Consequences of Driver-Texting

 
Driver Texting Is Deadly

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Click on the Links Below:

1. North Carolina Car Accident Disaster: Teen Driver's Texting Leads to High School Tragedy

April 6, 2011 by Michael A. DeMayo

2. New Data from VTTI Provide Insight into Cell Phone Use and Driving Distraction

VTTI’s research showed that text messaging, which had the highest risk of over 20 times worse than driving while not using a phone, also had the longest duration of eyes off road time (4.6 s over a 6‐s interval). This equates to a driver traveling the length of a football field at 55 mph without looking at the roadway. Talking/listening to a cell phone allowed drivers to maintain eyes on the road and were not associated with an increased safety risk to nearly the same degree.

3. How Text Messaging Affects Driver Behavior (US Navy Safety Center ppt presentation)

91% of Americans think it's unsafe to text messages while drivingand that it's just as bad as driving after a couple of drinks. (Harris Poll) So why do legislators in numerous states still feel that there is no compelling rationale for bans on texting by drivers? And if those same texting devices are handheld phones that have a display and are touch -dialed and can display Internet content, should such use also be banned?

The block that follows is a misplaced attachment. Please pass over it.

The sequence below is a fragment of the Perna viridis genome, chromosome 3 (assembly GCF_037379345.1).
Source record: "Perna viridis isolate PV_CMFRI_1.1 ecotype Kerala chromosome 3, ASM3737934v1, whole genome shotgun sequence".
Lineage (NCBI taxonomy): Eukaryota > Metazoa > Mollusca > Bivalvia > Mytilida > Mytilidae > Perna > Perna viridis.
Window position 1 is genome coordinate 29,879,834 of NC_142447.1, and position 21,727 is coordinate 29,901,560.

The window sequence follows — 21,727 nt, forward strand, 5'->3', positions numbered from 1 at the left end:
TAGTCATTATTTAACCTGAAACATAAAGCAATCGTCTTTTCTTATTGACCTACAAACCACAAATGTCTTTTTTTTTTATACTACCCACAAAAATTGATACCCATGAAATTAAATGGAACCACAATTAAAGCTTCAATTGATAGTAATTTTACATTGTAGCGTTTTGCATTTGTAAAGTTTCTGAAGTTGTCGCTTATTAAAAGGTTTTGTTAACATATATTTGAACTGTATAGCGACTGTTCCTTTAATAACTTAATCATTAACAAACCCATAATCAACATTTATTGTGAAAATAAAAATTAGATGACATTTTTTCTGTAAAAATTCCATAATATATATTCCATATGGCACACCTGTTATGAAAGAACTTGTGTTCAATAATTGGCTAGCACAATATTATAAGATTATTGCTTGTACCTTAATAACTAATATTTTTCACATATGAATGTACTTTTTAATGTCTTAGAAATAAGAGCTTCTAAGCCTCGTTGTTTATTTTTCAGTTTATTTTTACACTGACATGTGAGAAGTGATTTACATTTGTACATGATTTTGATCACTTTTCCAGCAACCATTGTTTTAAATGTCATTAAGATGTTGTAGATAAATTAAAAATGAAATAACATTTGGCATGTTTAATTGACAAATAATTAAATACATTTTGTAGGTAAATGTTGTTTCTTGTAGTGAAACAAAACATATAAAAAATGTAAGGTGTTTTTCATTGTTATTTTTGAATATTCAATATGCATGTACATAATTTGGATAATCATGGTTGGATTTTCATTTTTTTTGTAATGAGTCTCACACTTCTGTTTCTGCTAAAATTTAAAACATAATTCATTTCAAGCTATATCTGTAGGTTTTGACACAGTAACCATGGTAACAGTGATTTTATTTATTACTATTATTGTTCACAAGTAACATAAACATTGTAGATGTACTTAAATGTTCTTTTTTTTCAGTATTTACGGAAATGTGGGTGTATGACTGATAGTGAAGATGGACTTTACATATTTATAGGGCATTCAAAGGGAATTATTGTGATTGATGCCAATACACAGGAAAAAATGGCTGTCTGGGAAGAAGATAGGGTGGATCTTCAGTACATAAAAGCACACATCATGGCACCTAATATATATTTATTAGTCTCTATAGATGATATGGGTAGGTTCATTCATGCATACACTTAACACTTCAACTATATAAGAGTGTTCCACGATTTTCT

4. People Magazine Heroes among Us: A Tragic Crash, A Daughter's Crusade, Jacy Good; April 11, 2011, page 134.

(The People article is not accessible; this is a substitute link to Jacy Good's story and crusade as described in a Muhlenberg College publication).

An 18-year-old talking on a cell phone ran a red light, causing a tractor trailer to run into Good's car, killing her parents and almost killing her. Sadly, these tragic accidents, deaths and injuries and related costs happen every day and many offenders face only misdemeanor charges and civil penalties.

5. Missouri State Highway Patrol Kicks Off Statewide Anti-texting Campaign with Con-way Freight and Roush Fenway Racing

Public Safety Initiative Introduces New "No Texting" Logo, Calls on All Missouri Motorists to Put Down Their Cell Phones and PDAs and Focus on Safe Driving When Behind the Wheel

 

The Public needs to take ownership of the driver behavior issue and responsibility for elimination of driver texting and driver use of handheld cell phones. The Public should praise those drivers who pull off the road to text and call.

Write and call your respective state senators and representatives and tell them that you want a comprehensive ban on texting by all drivers, not just teens, in your state.  Contact your governor's office as well.  Politicians know that for every voice they hear, there are at lest 100 who didn't speak up but feel the same way.

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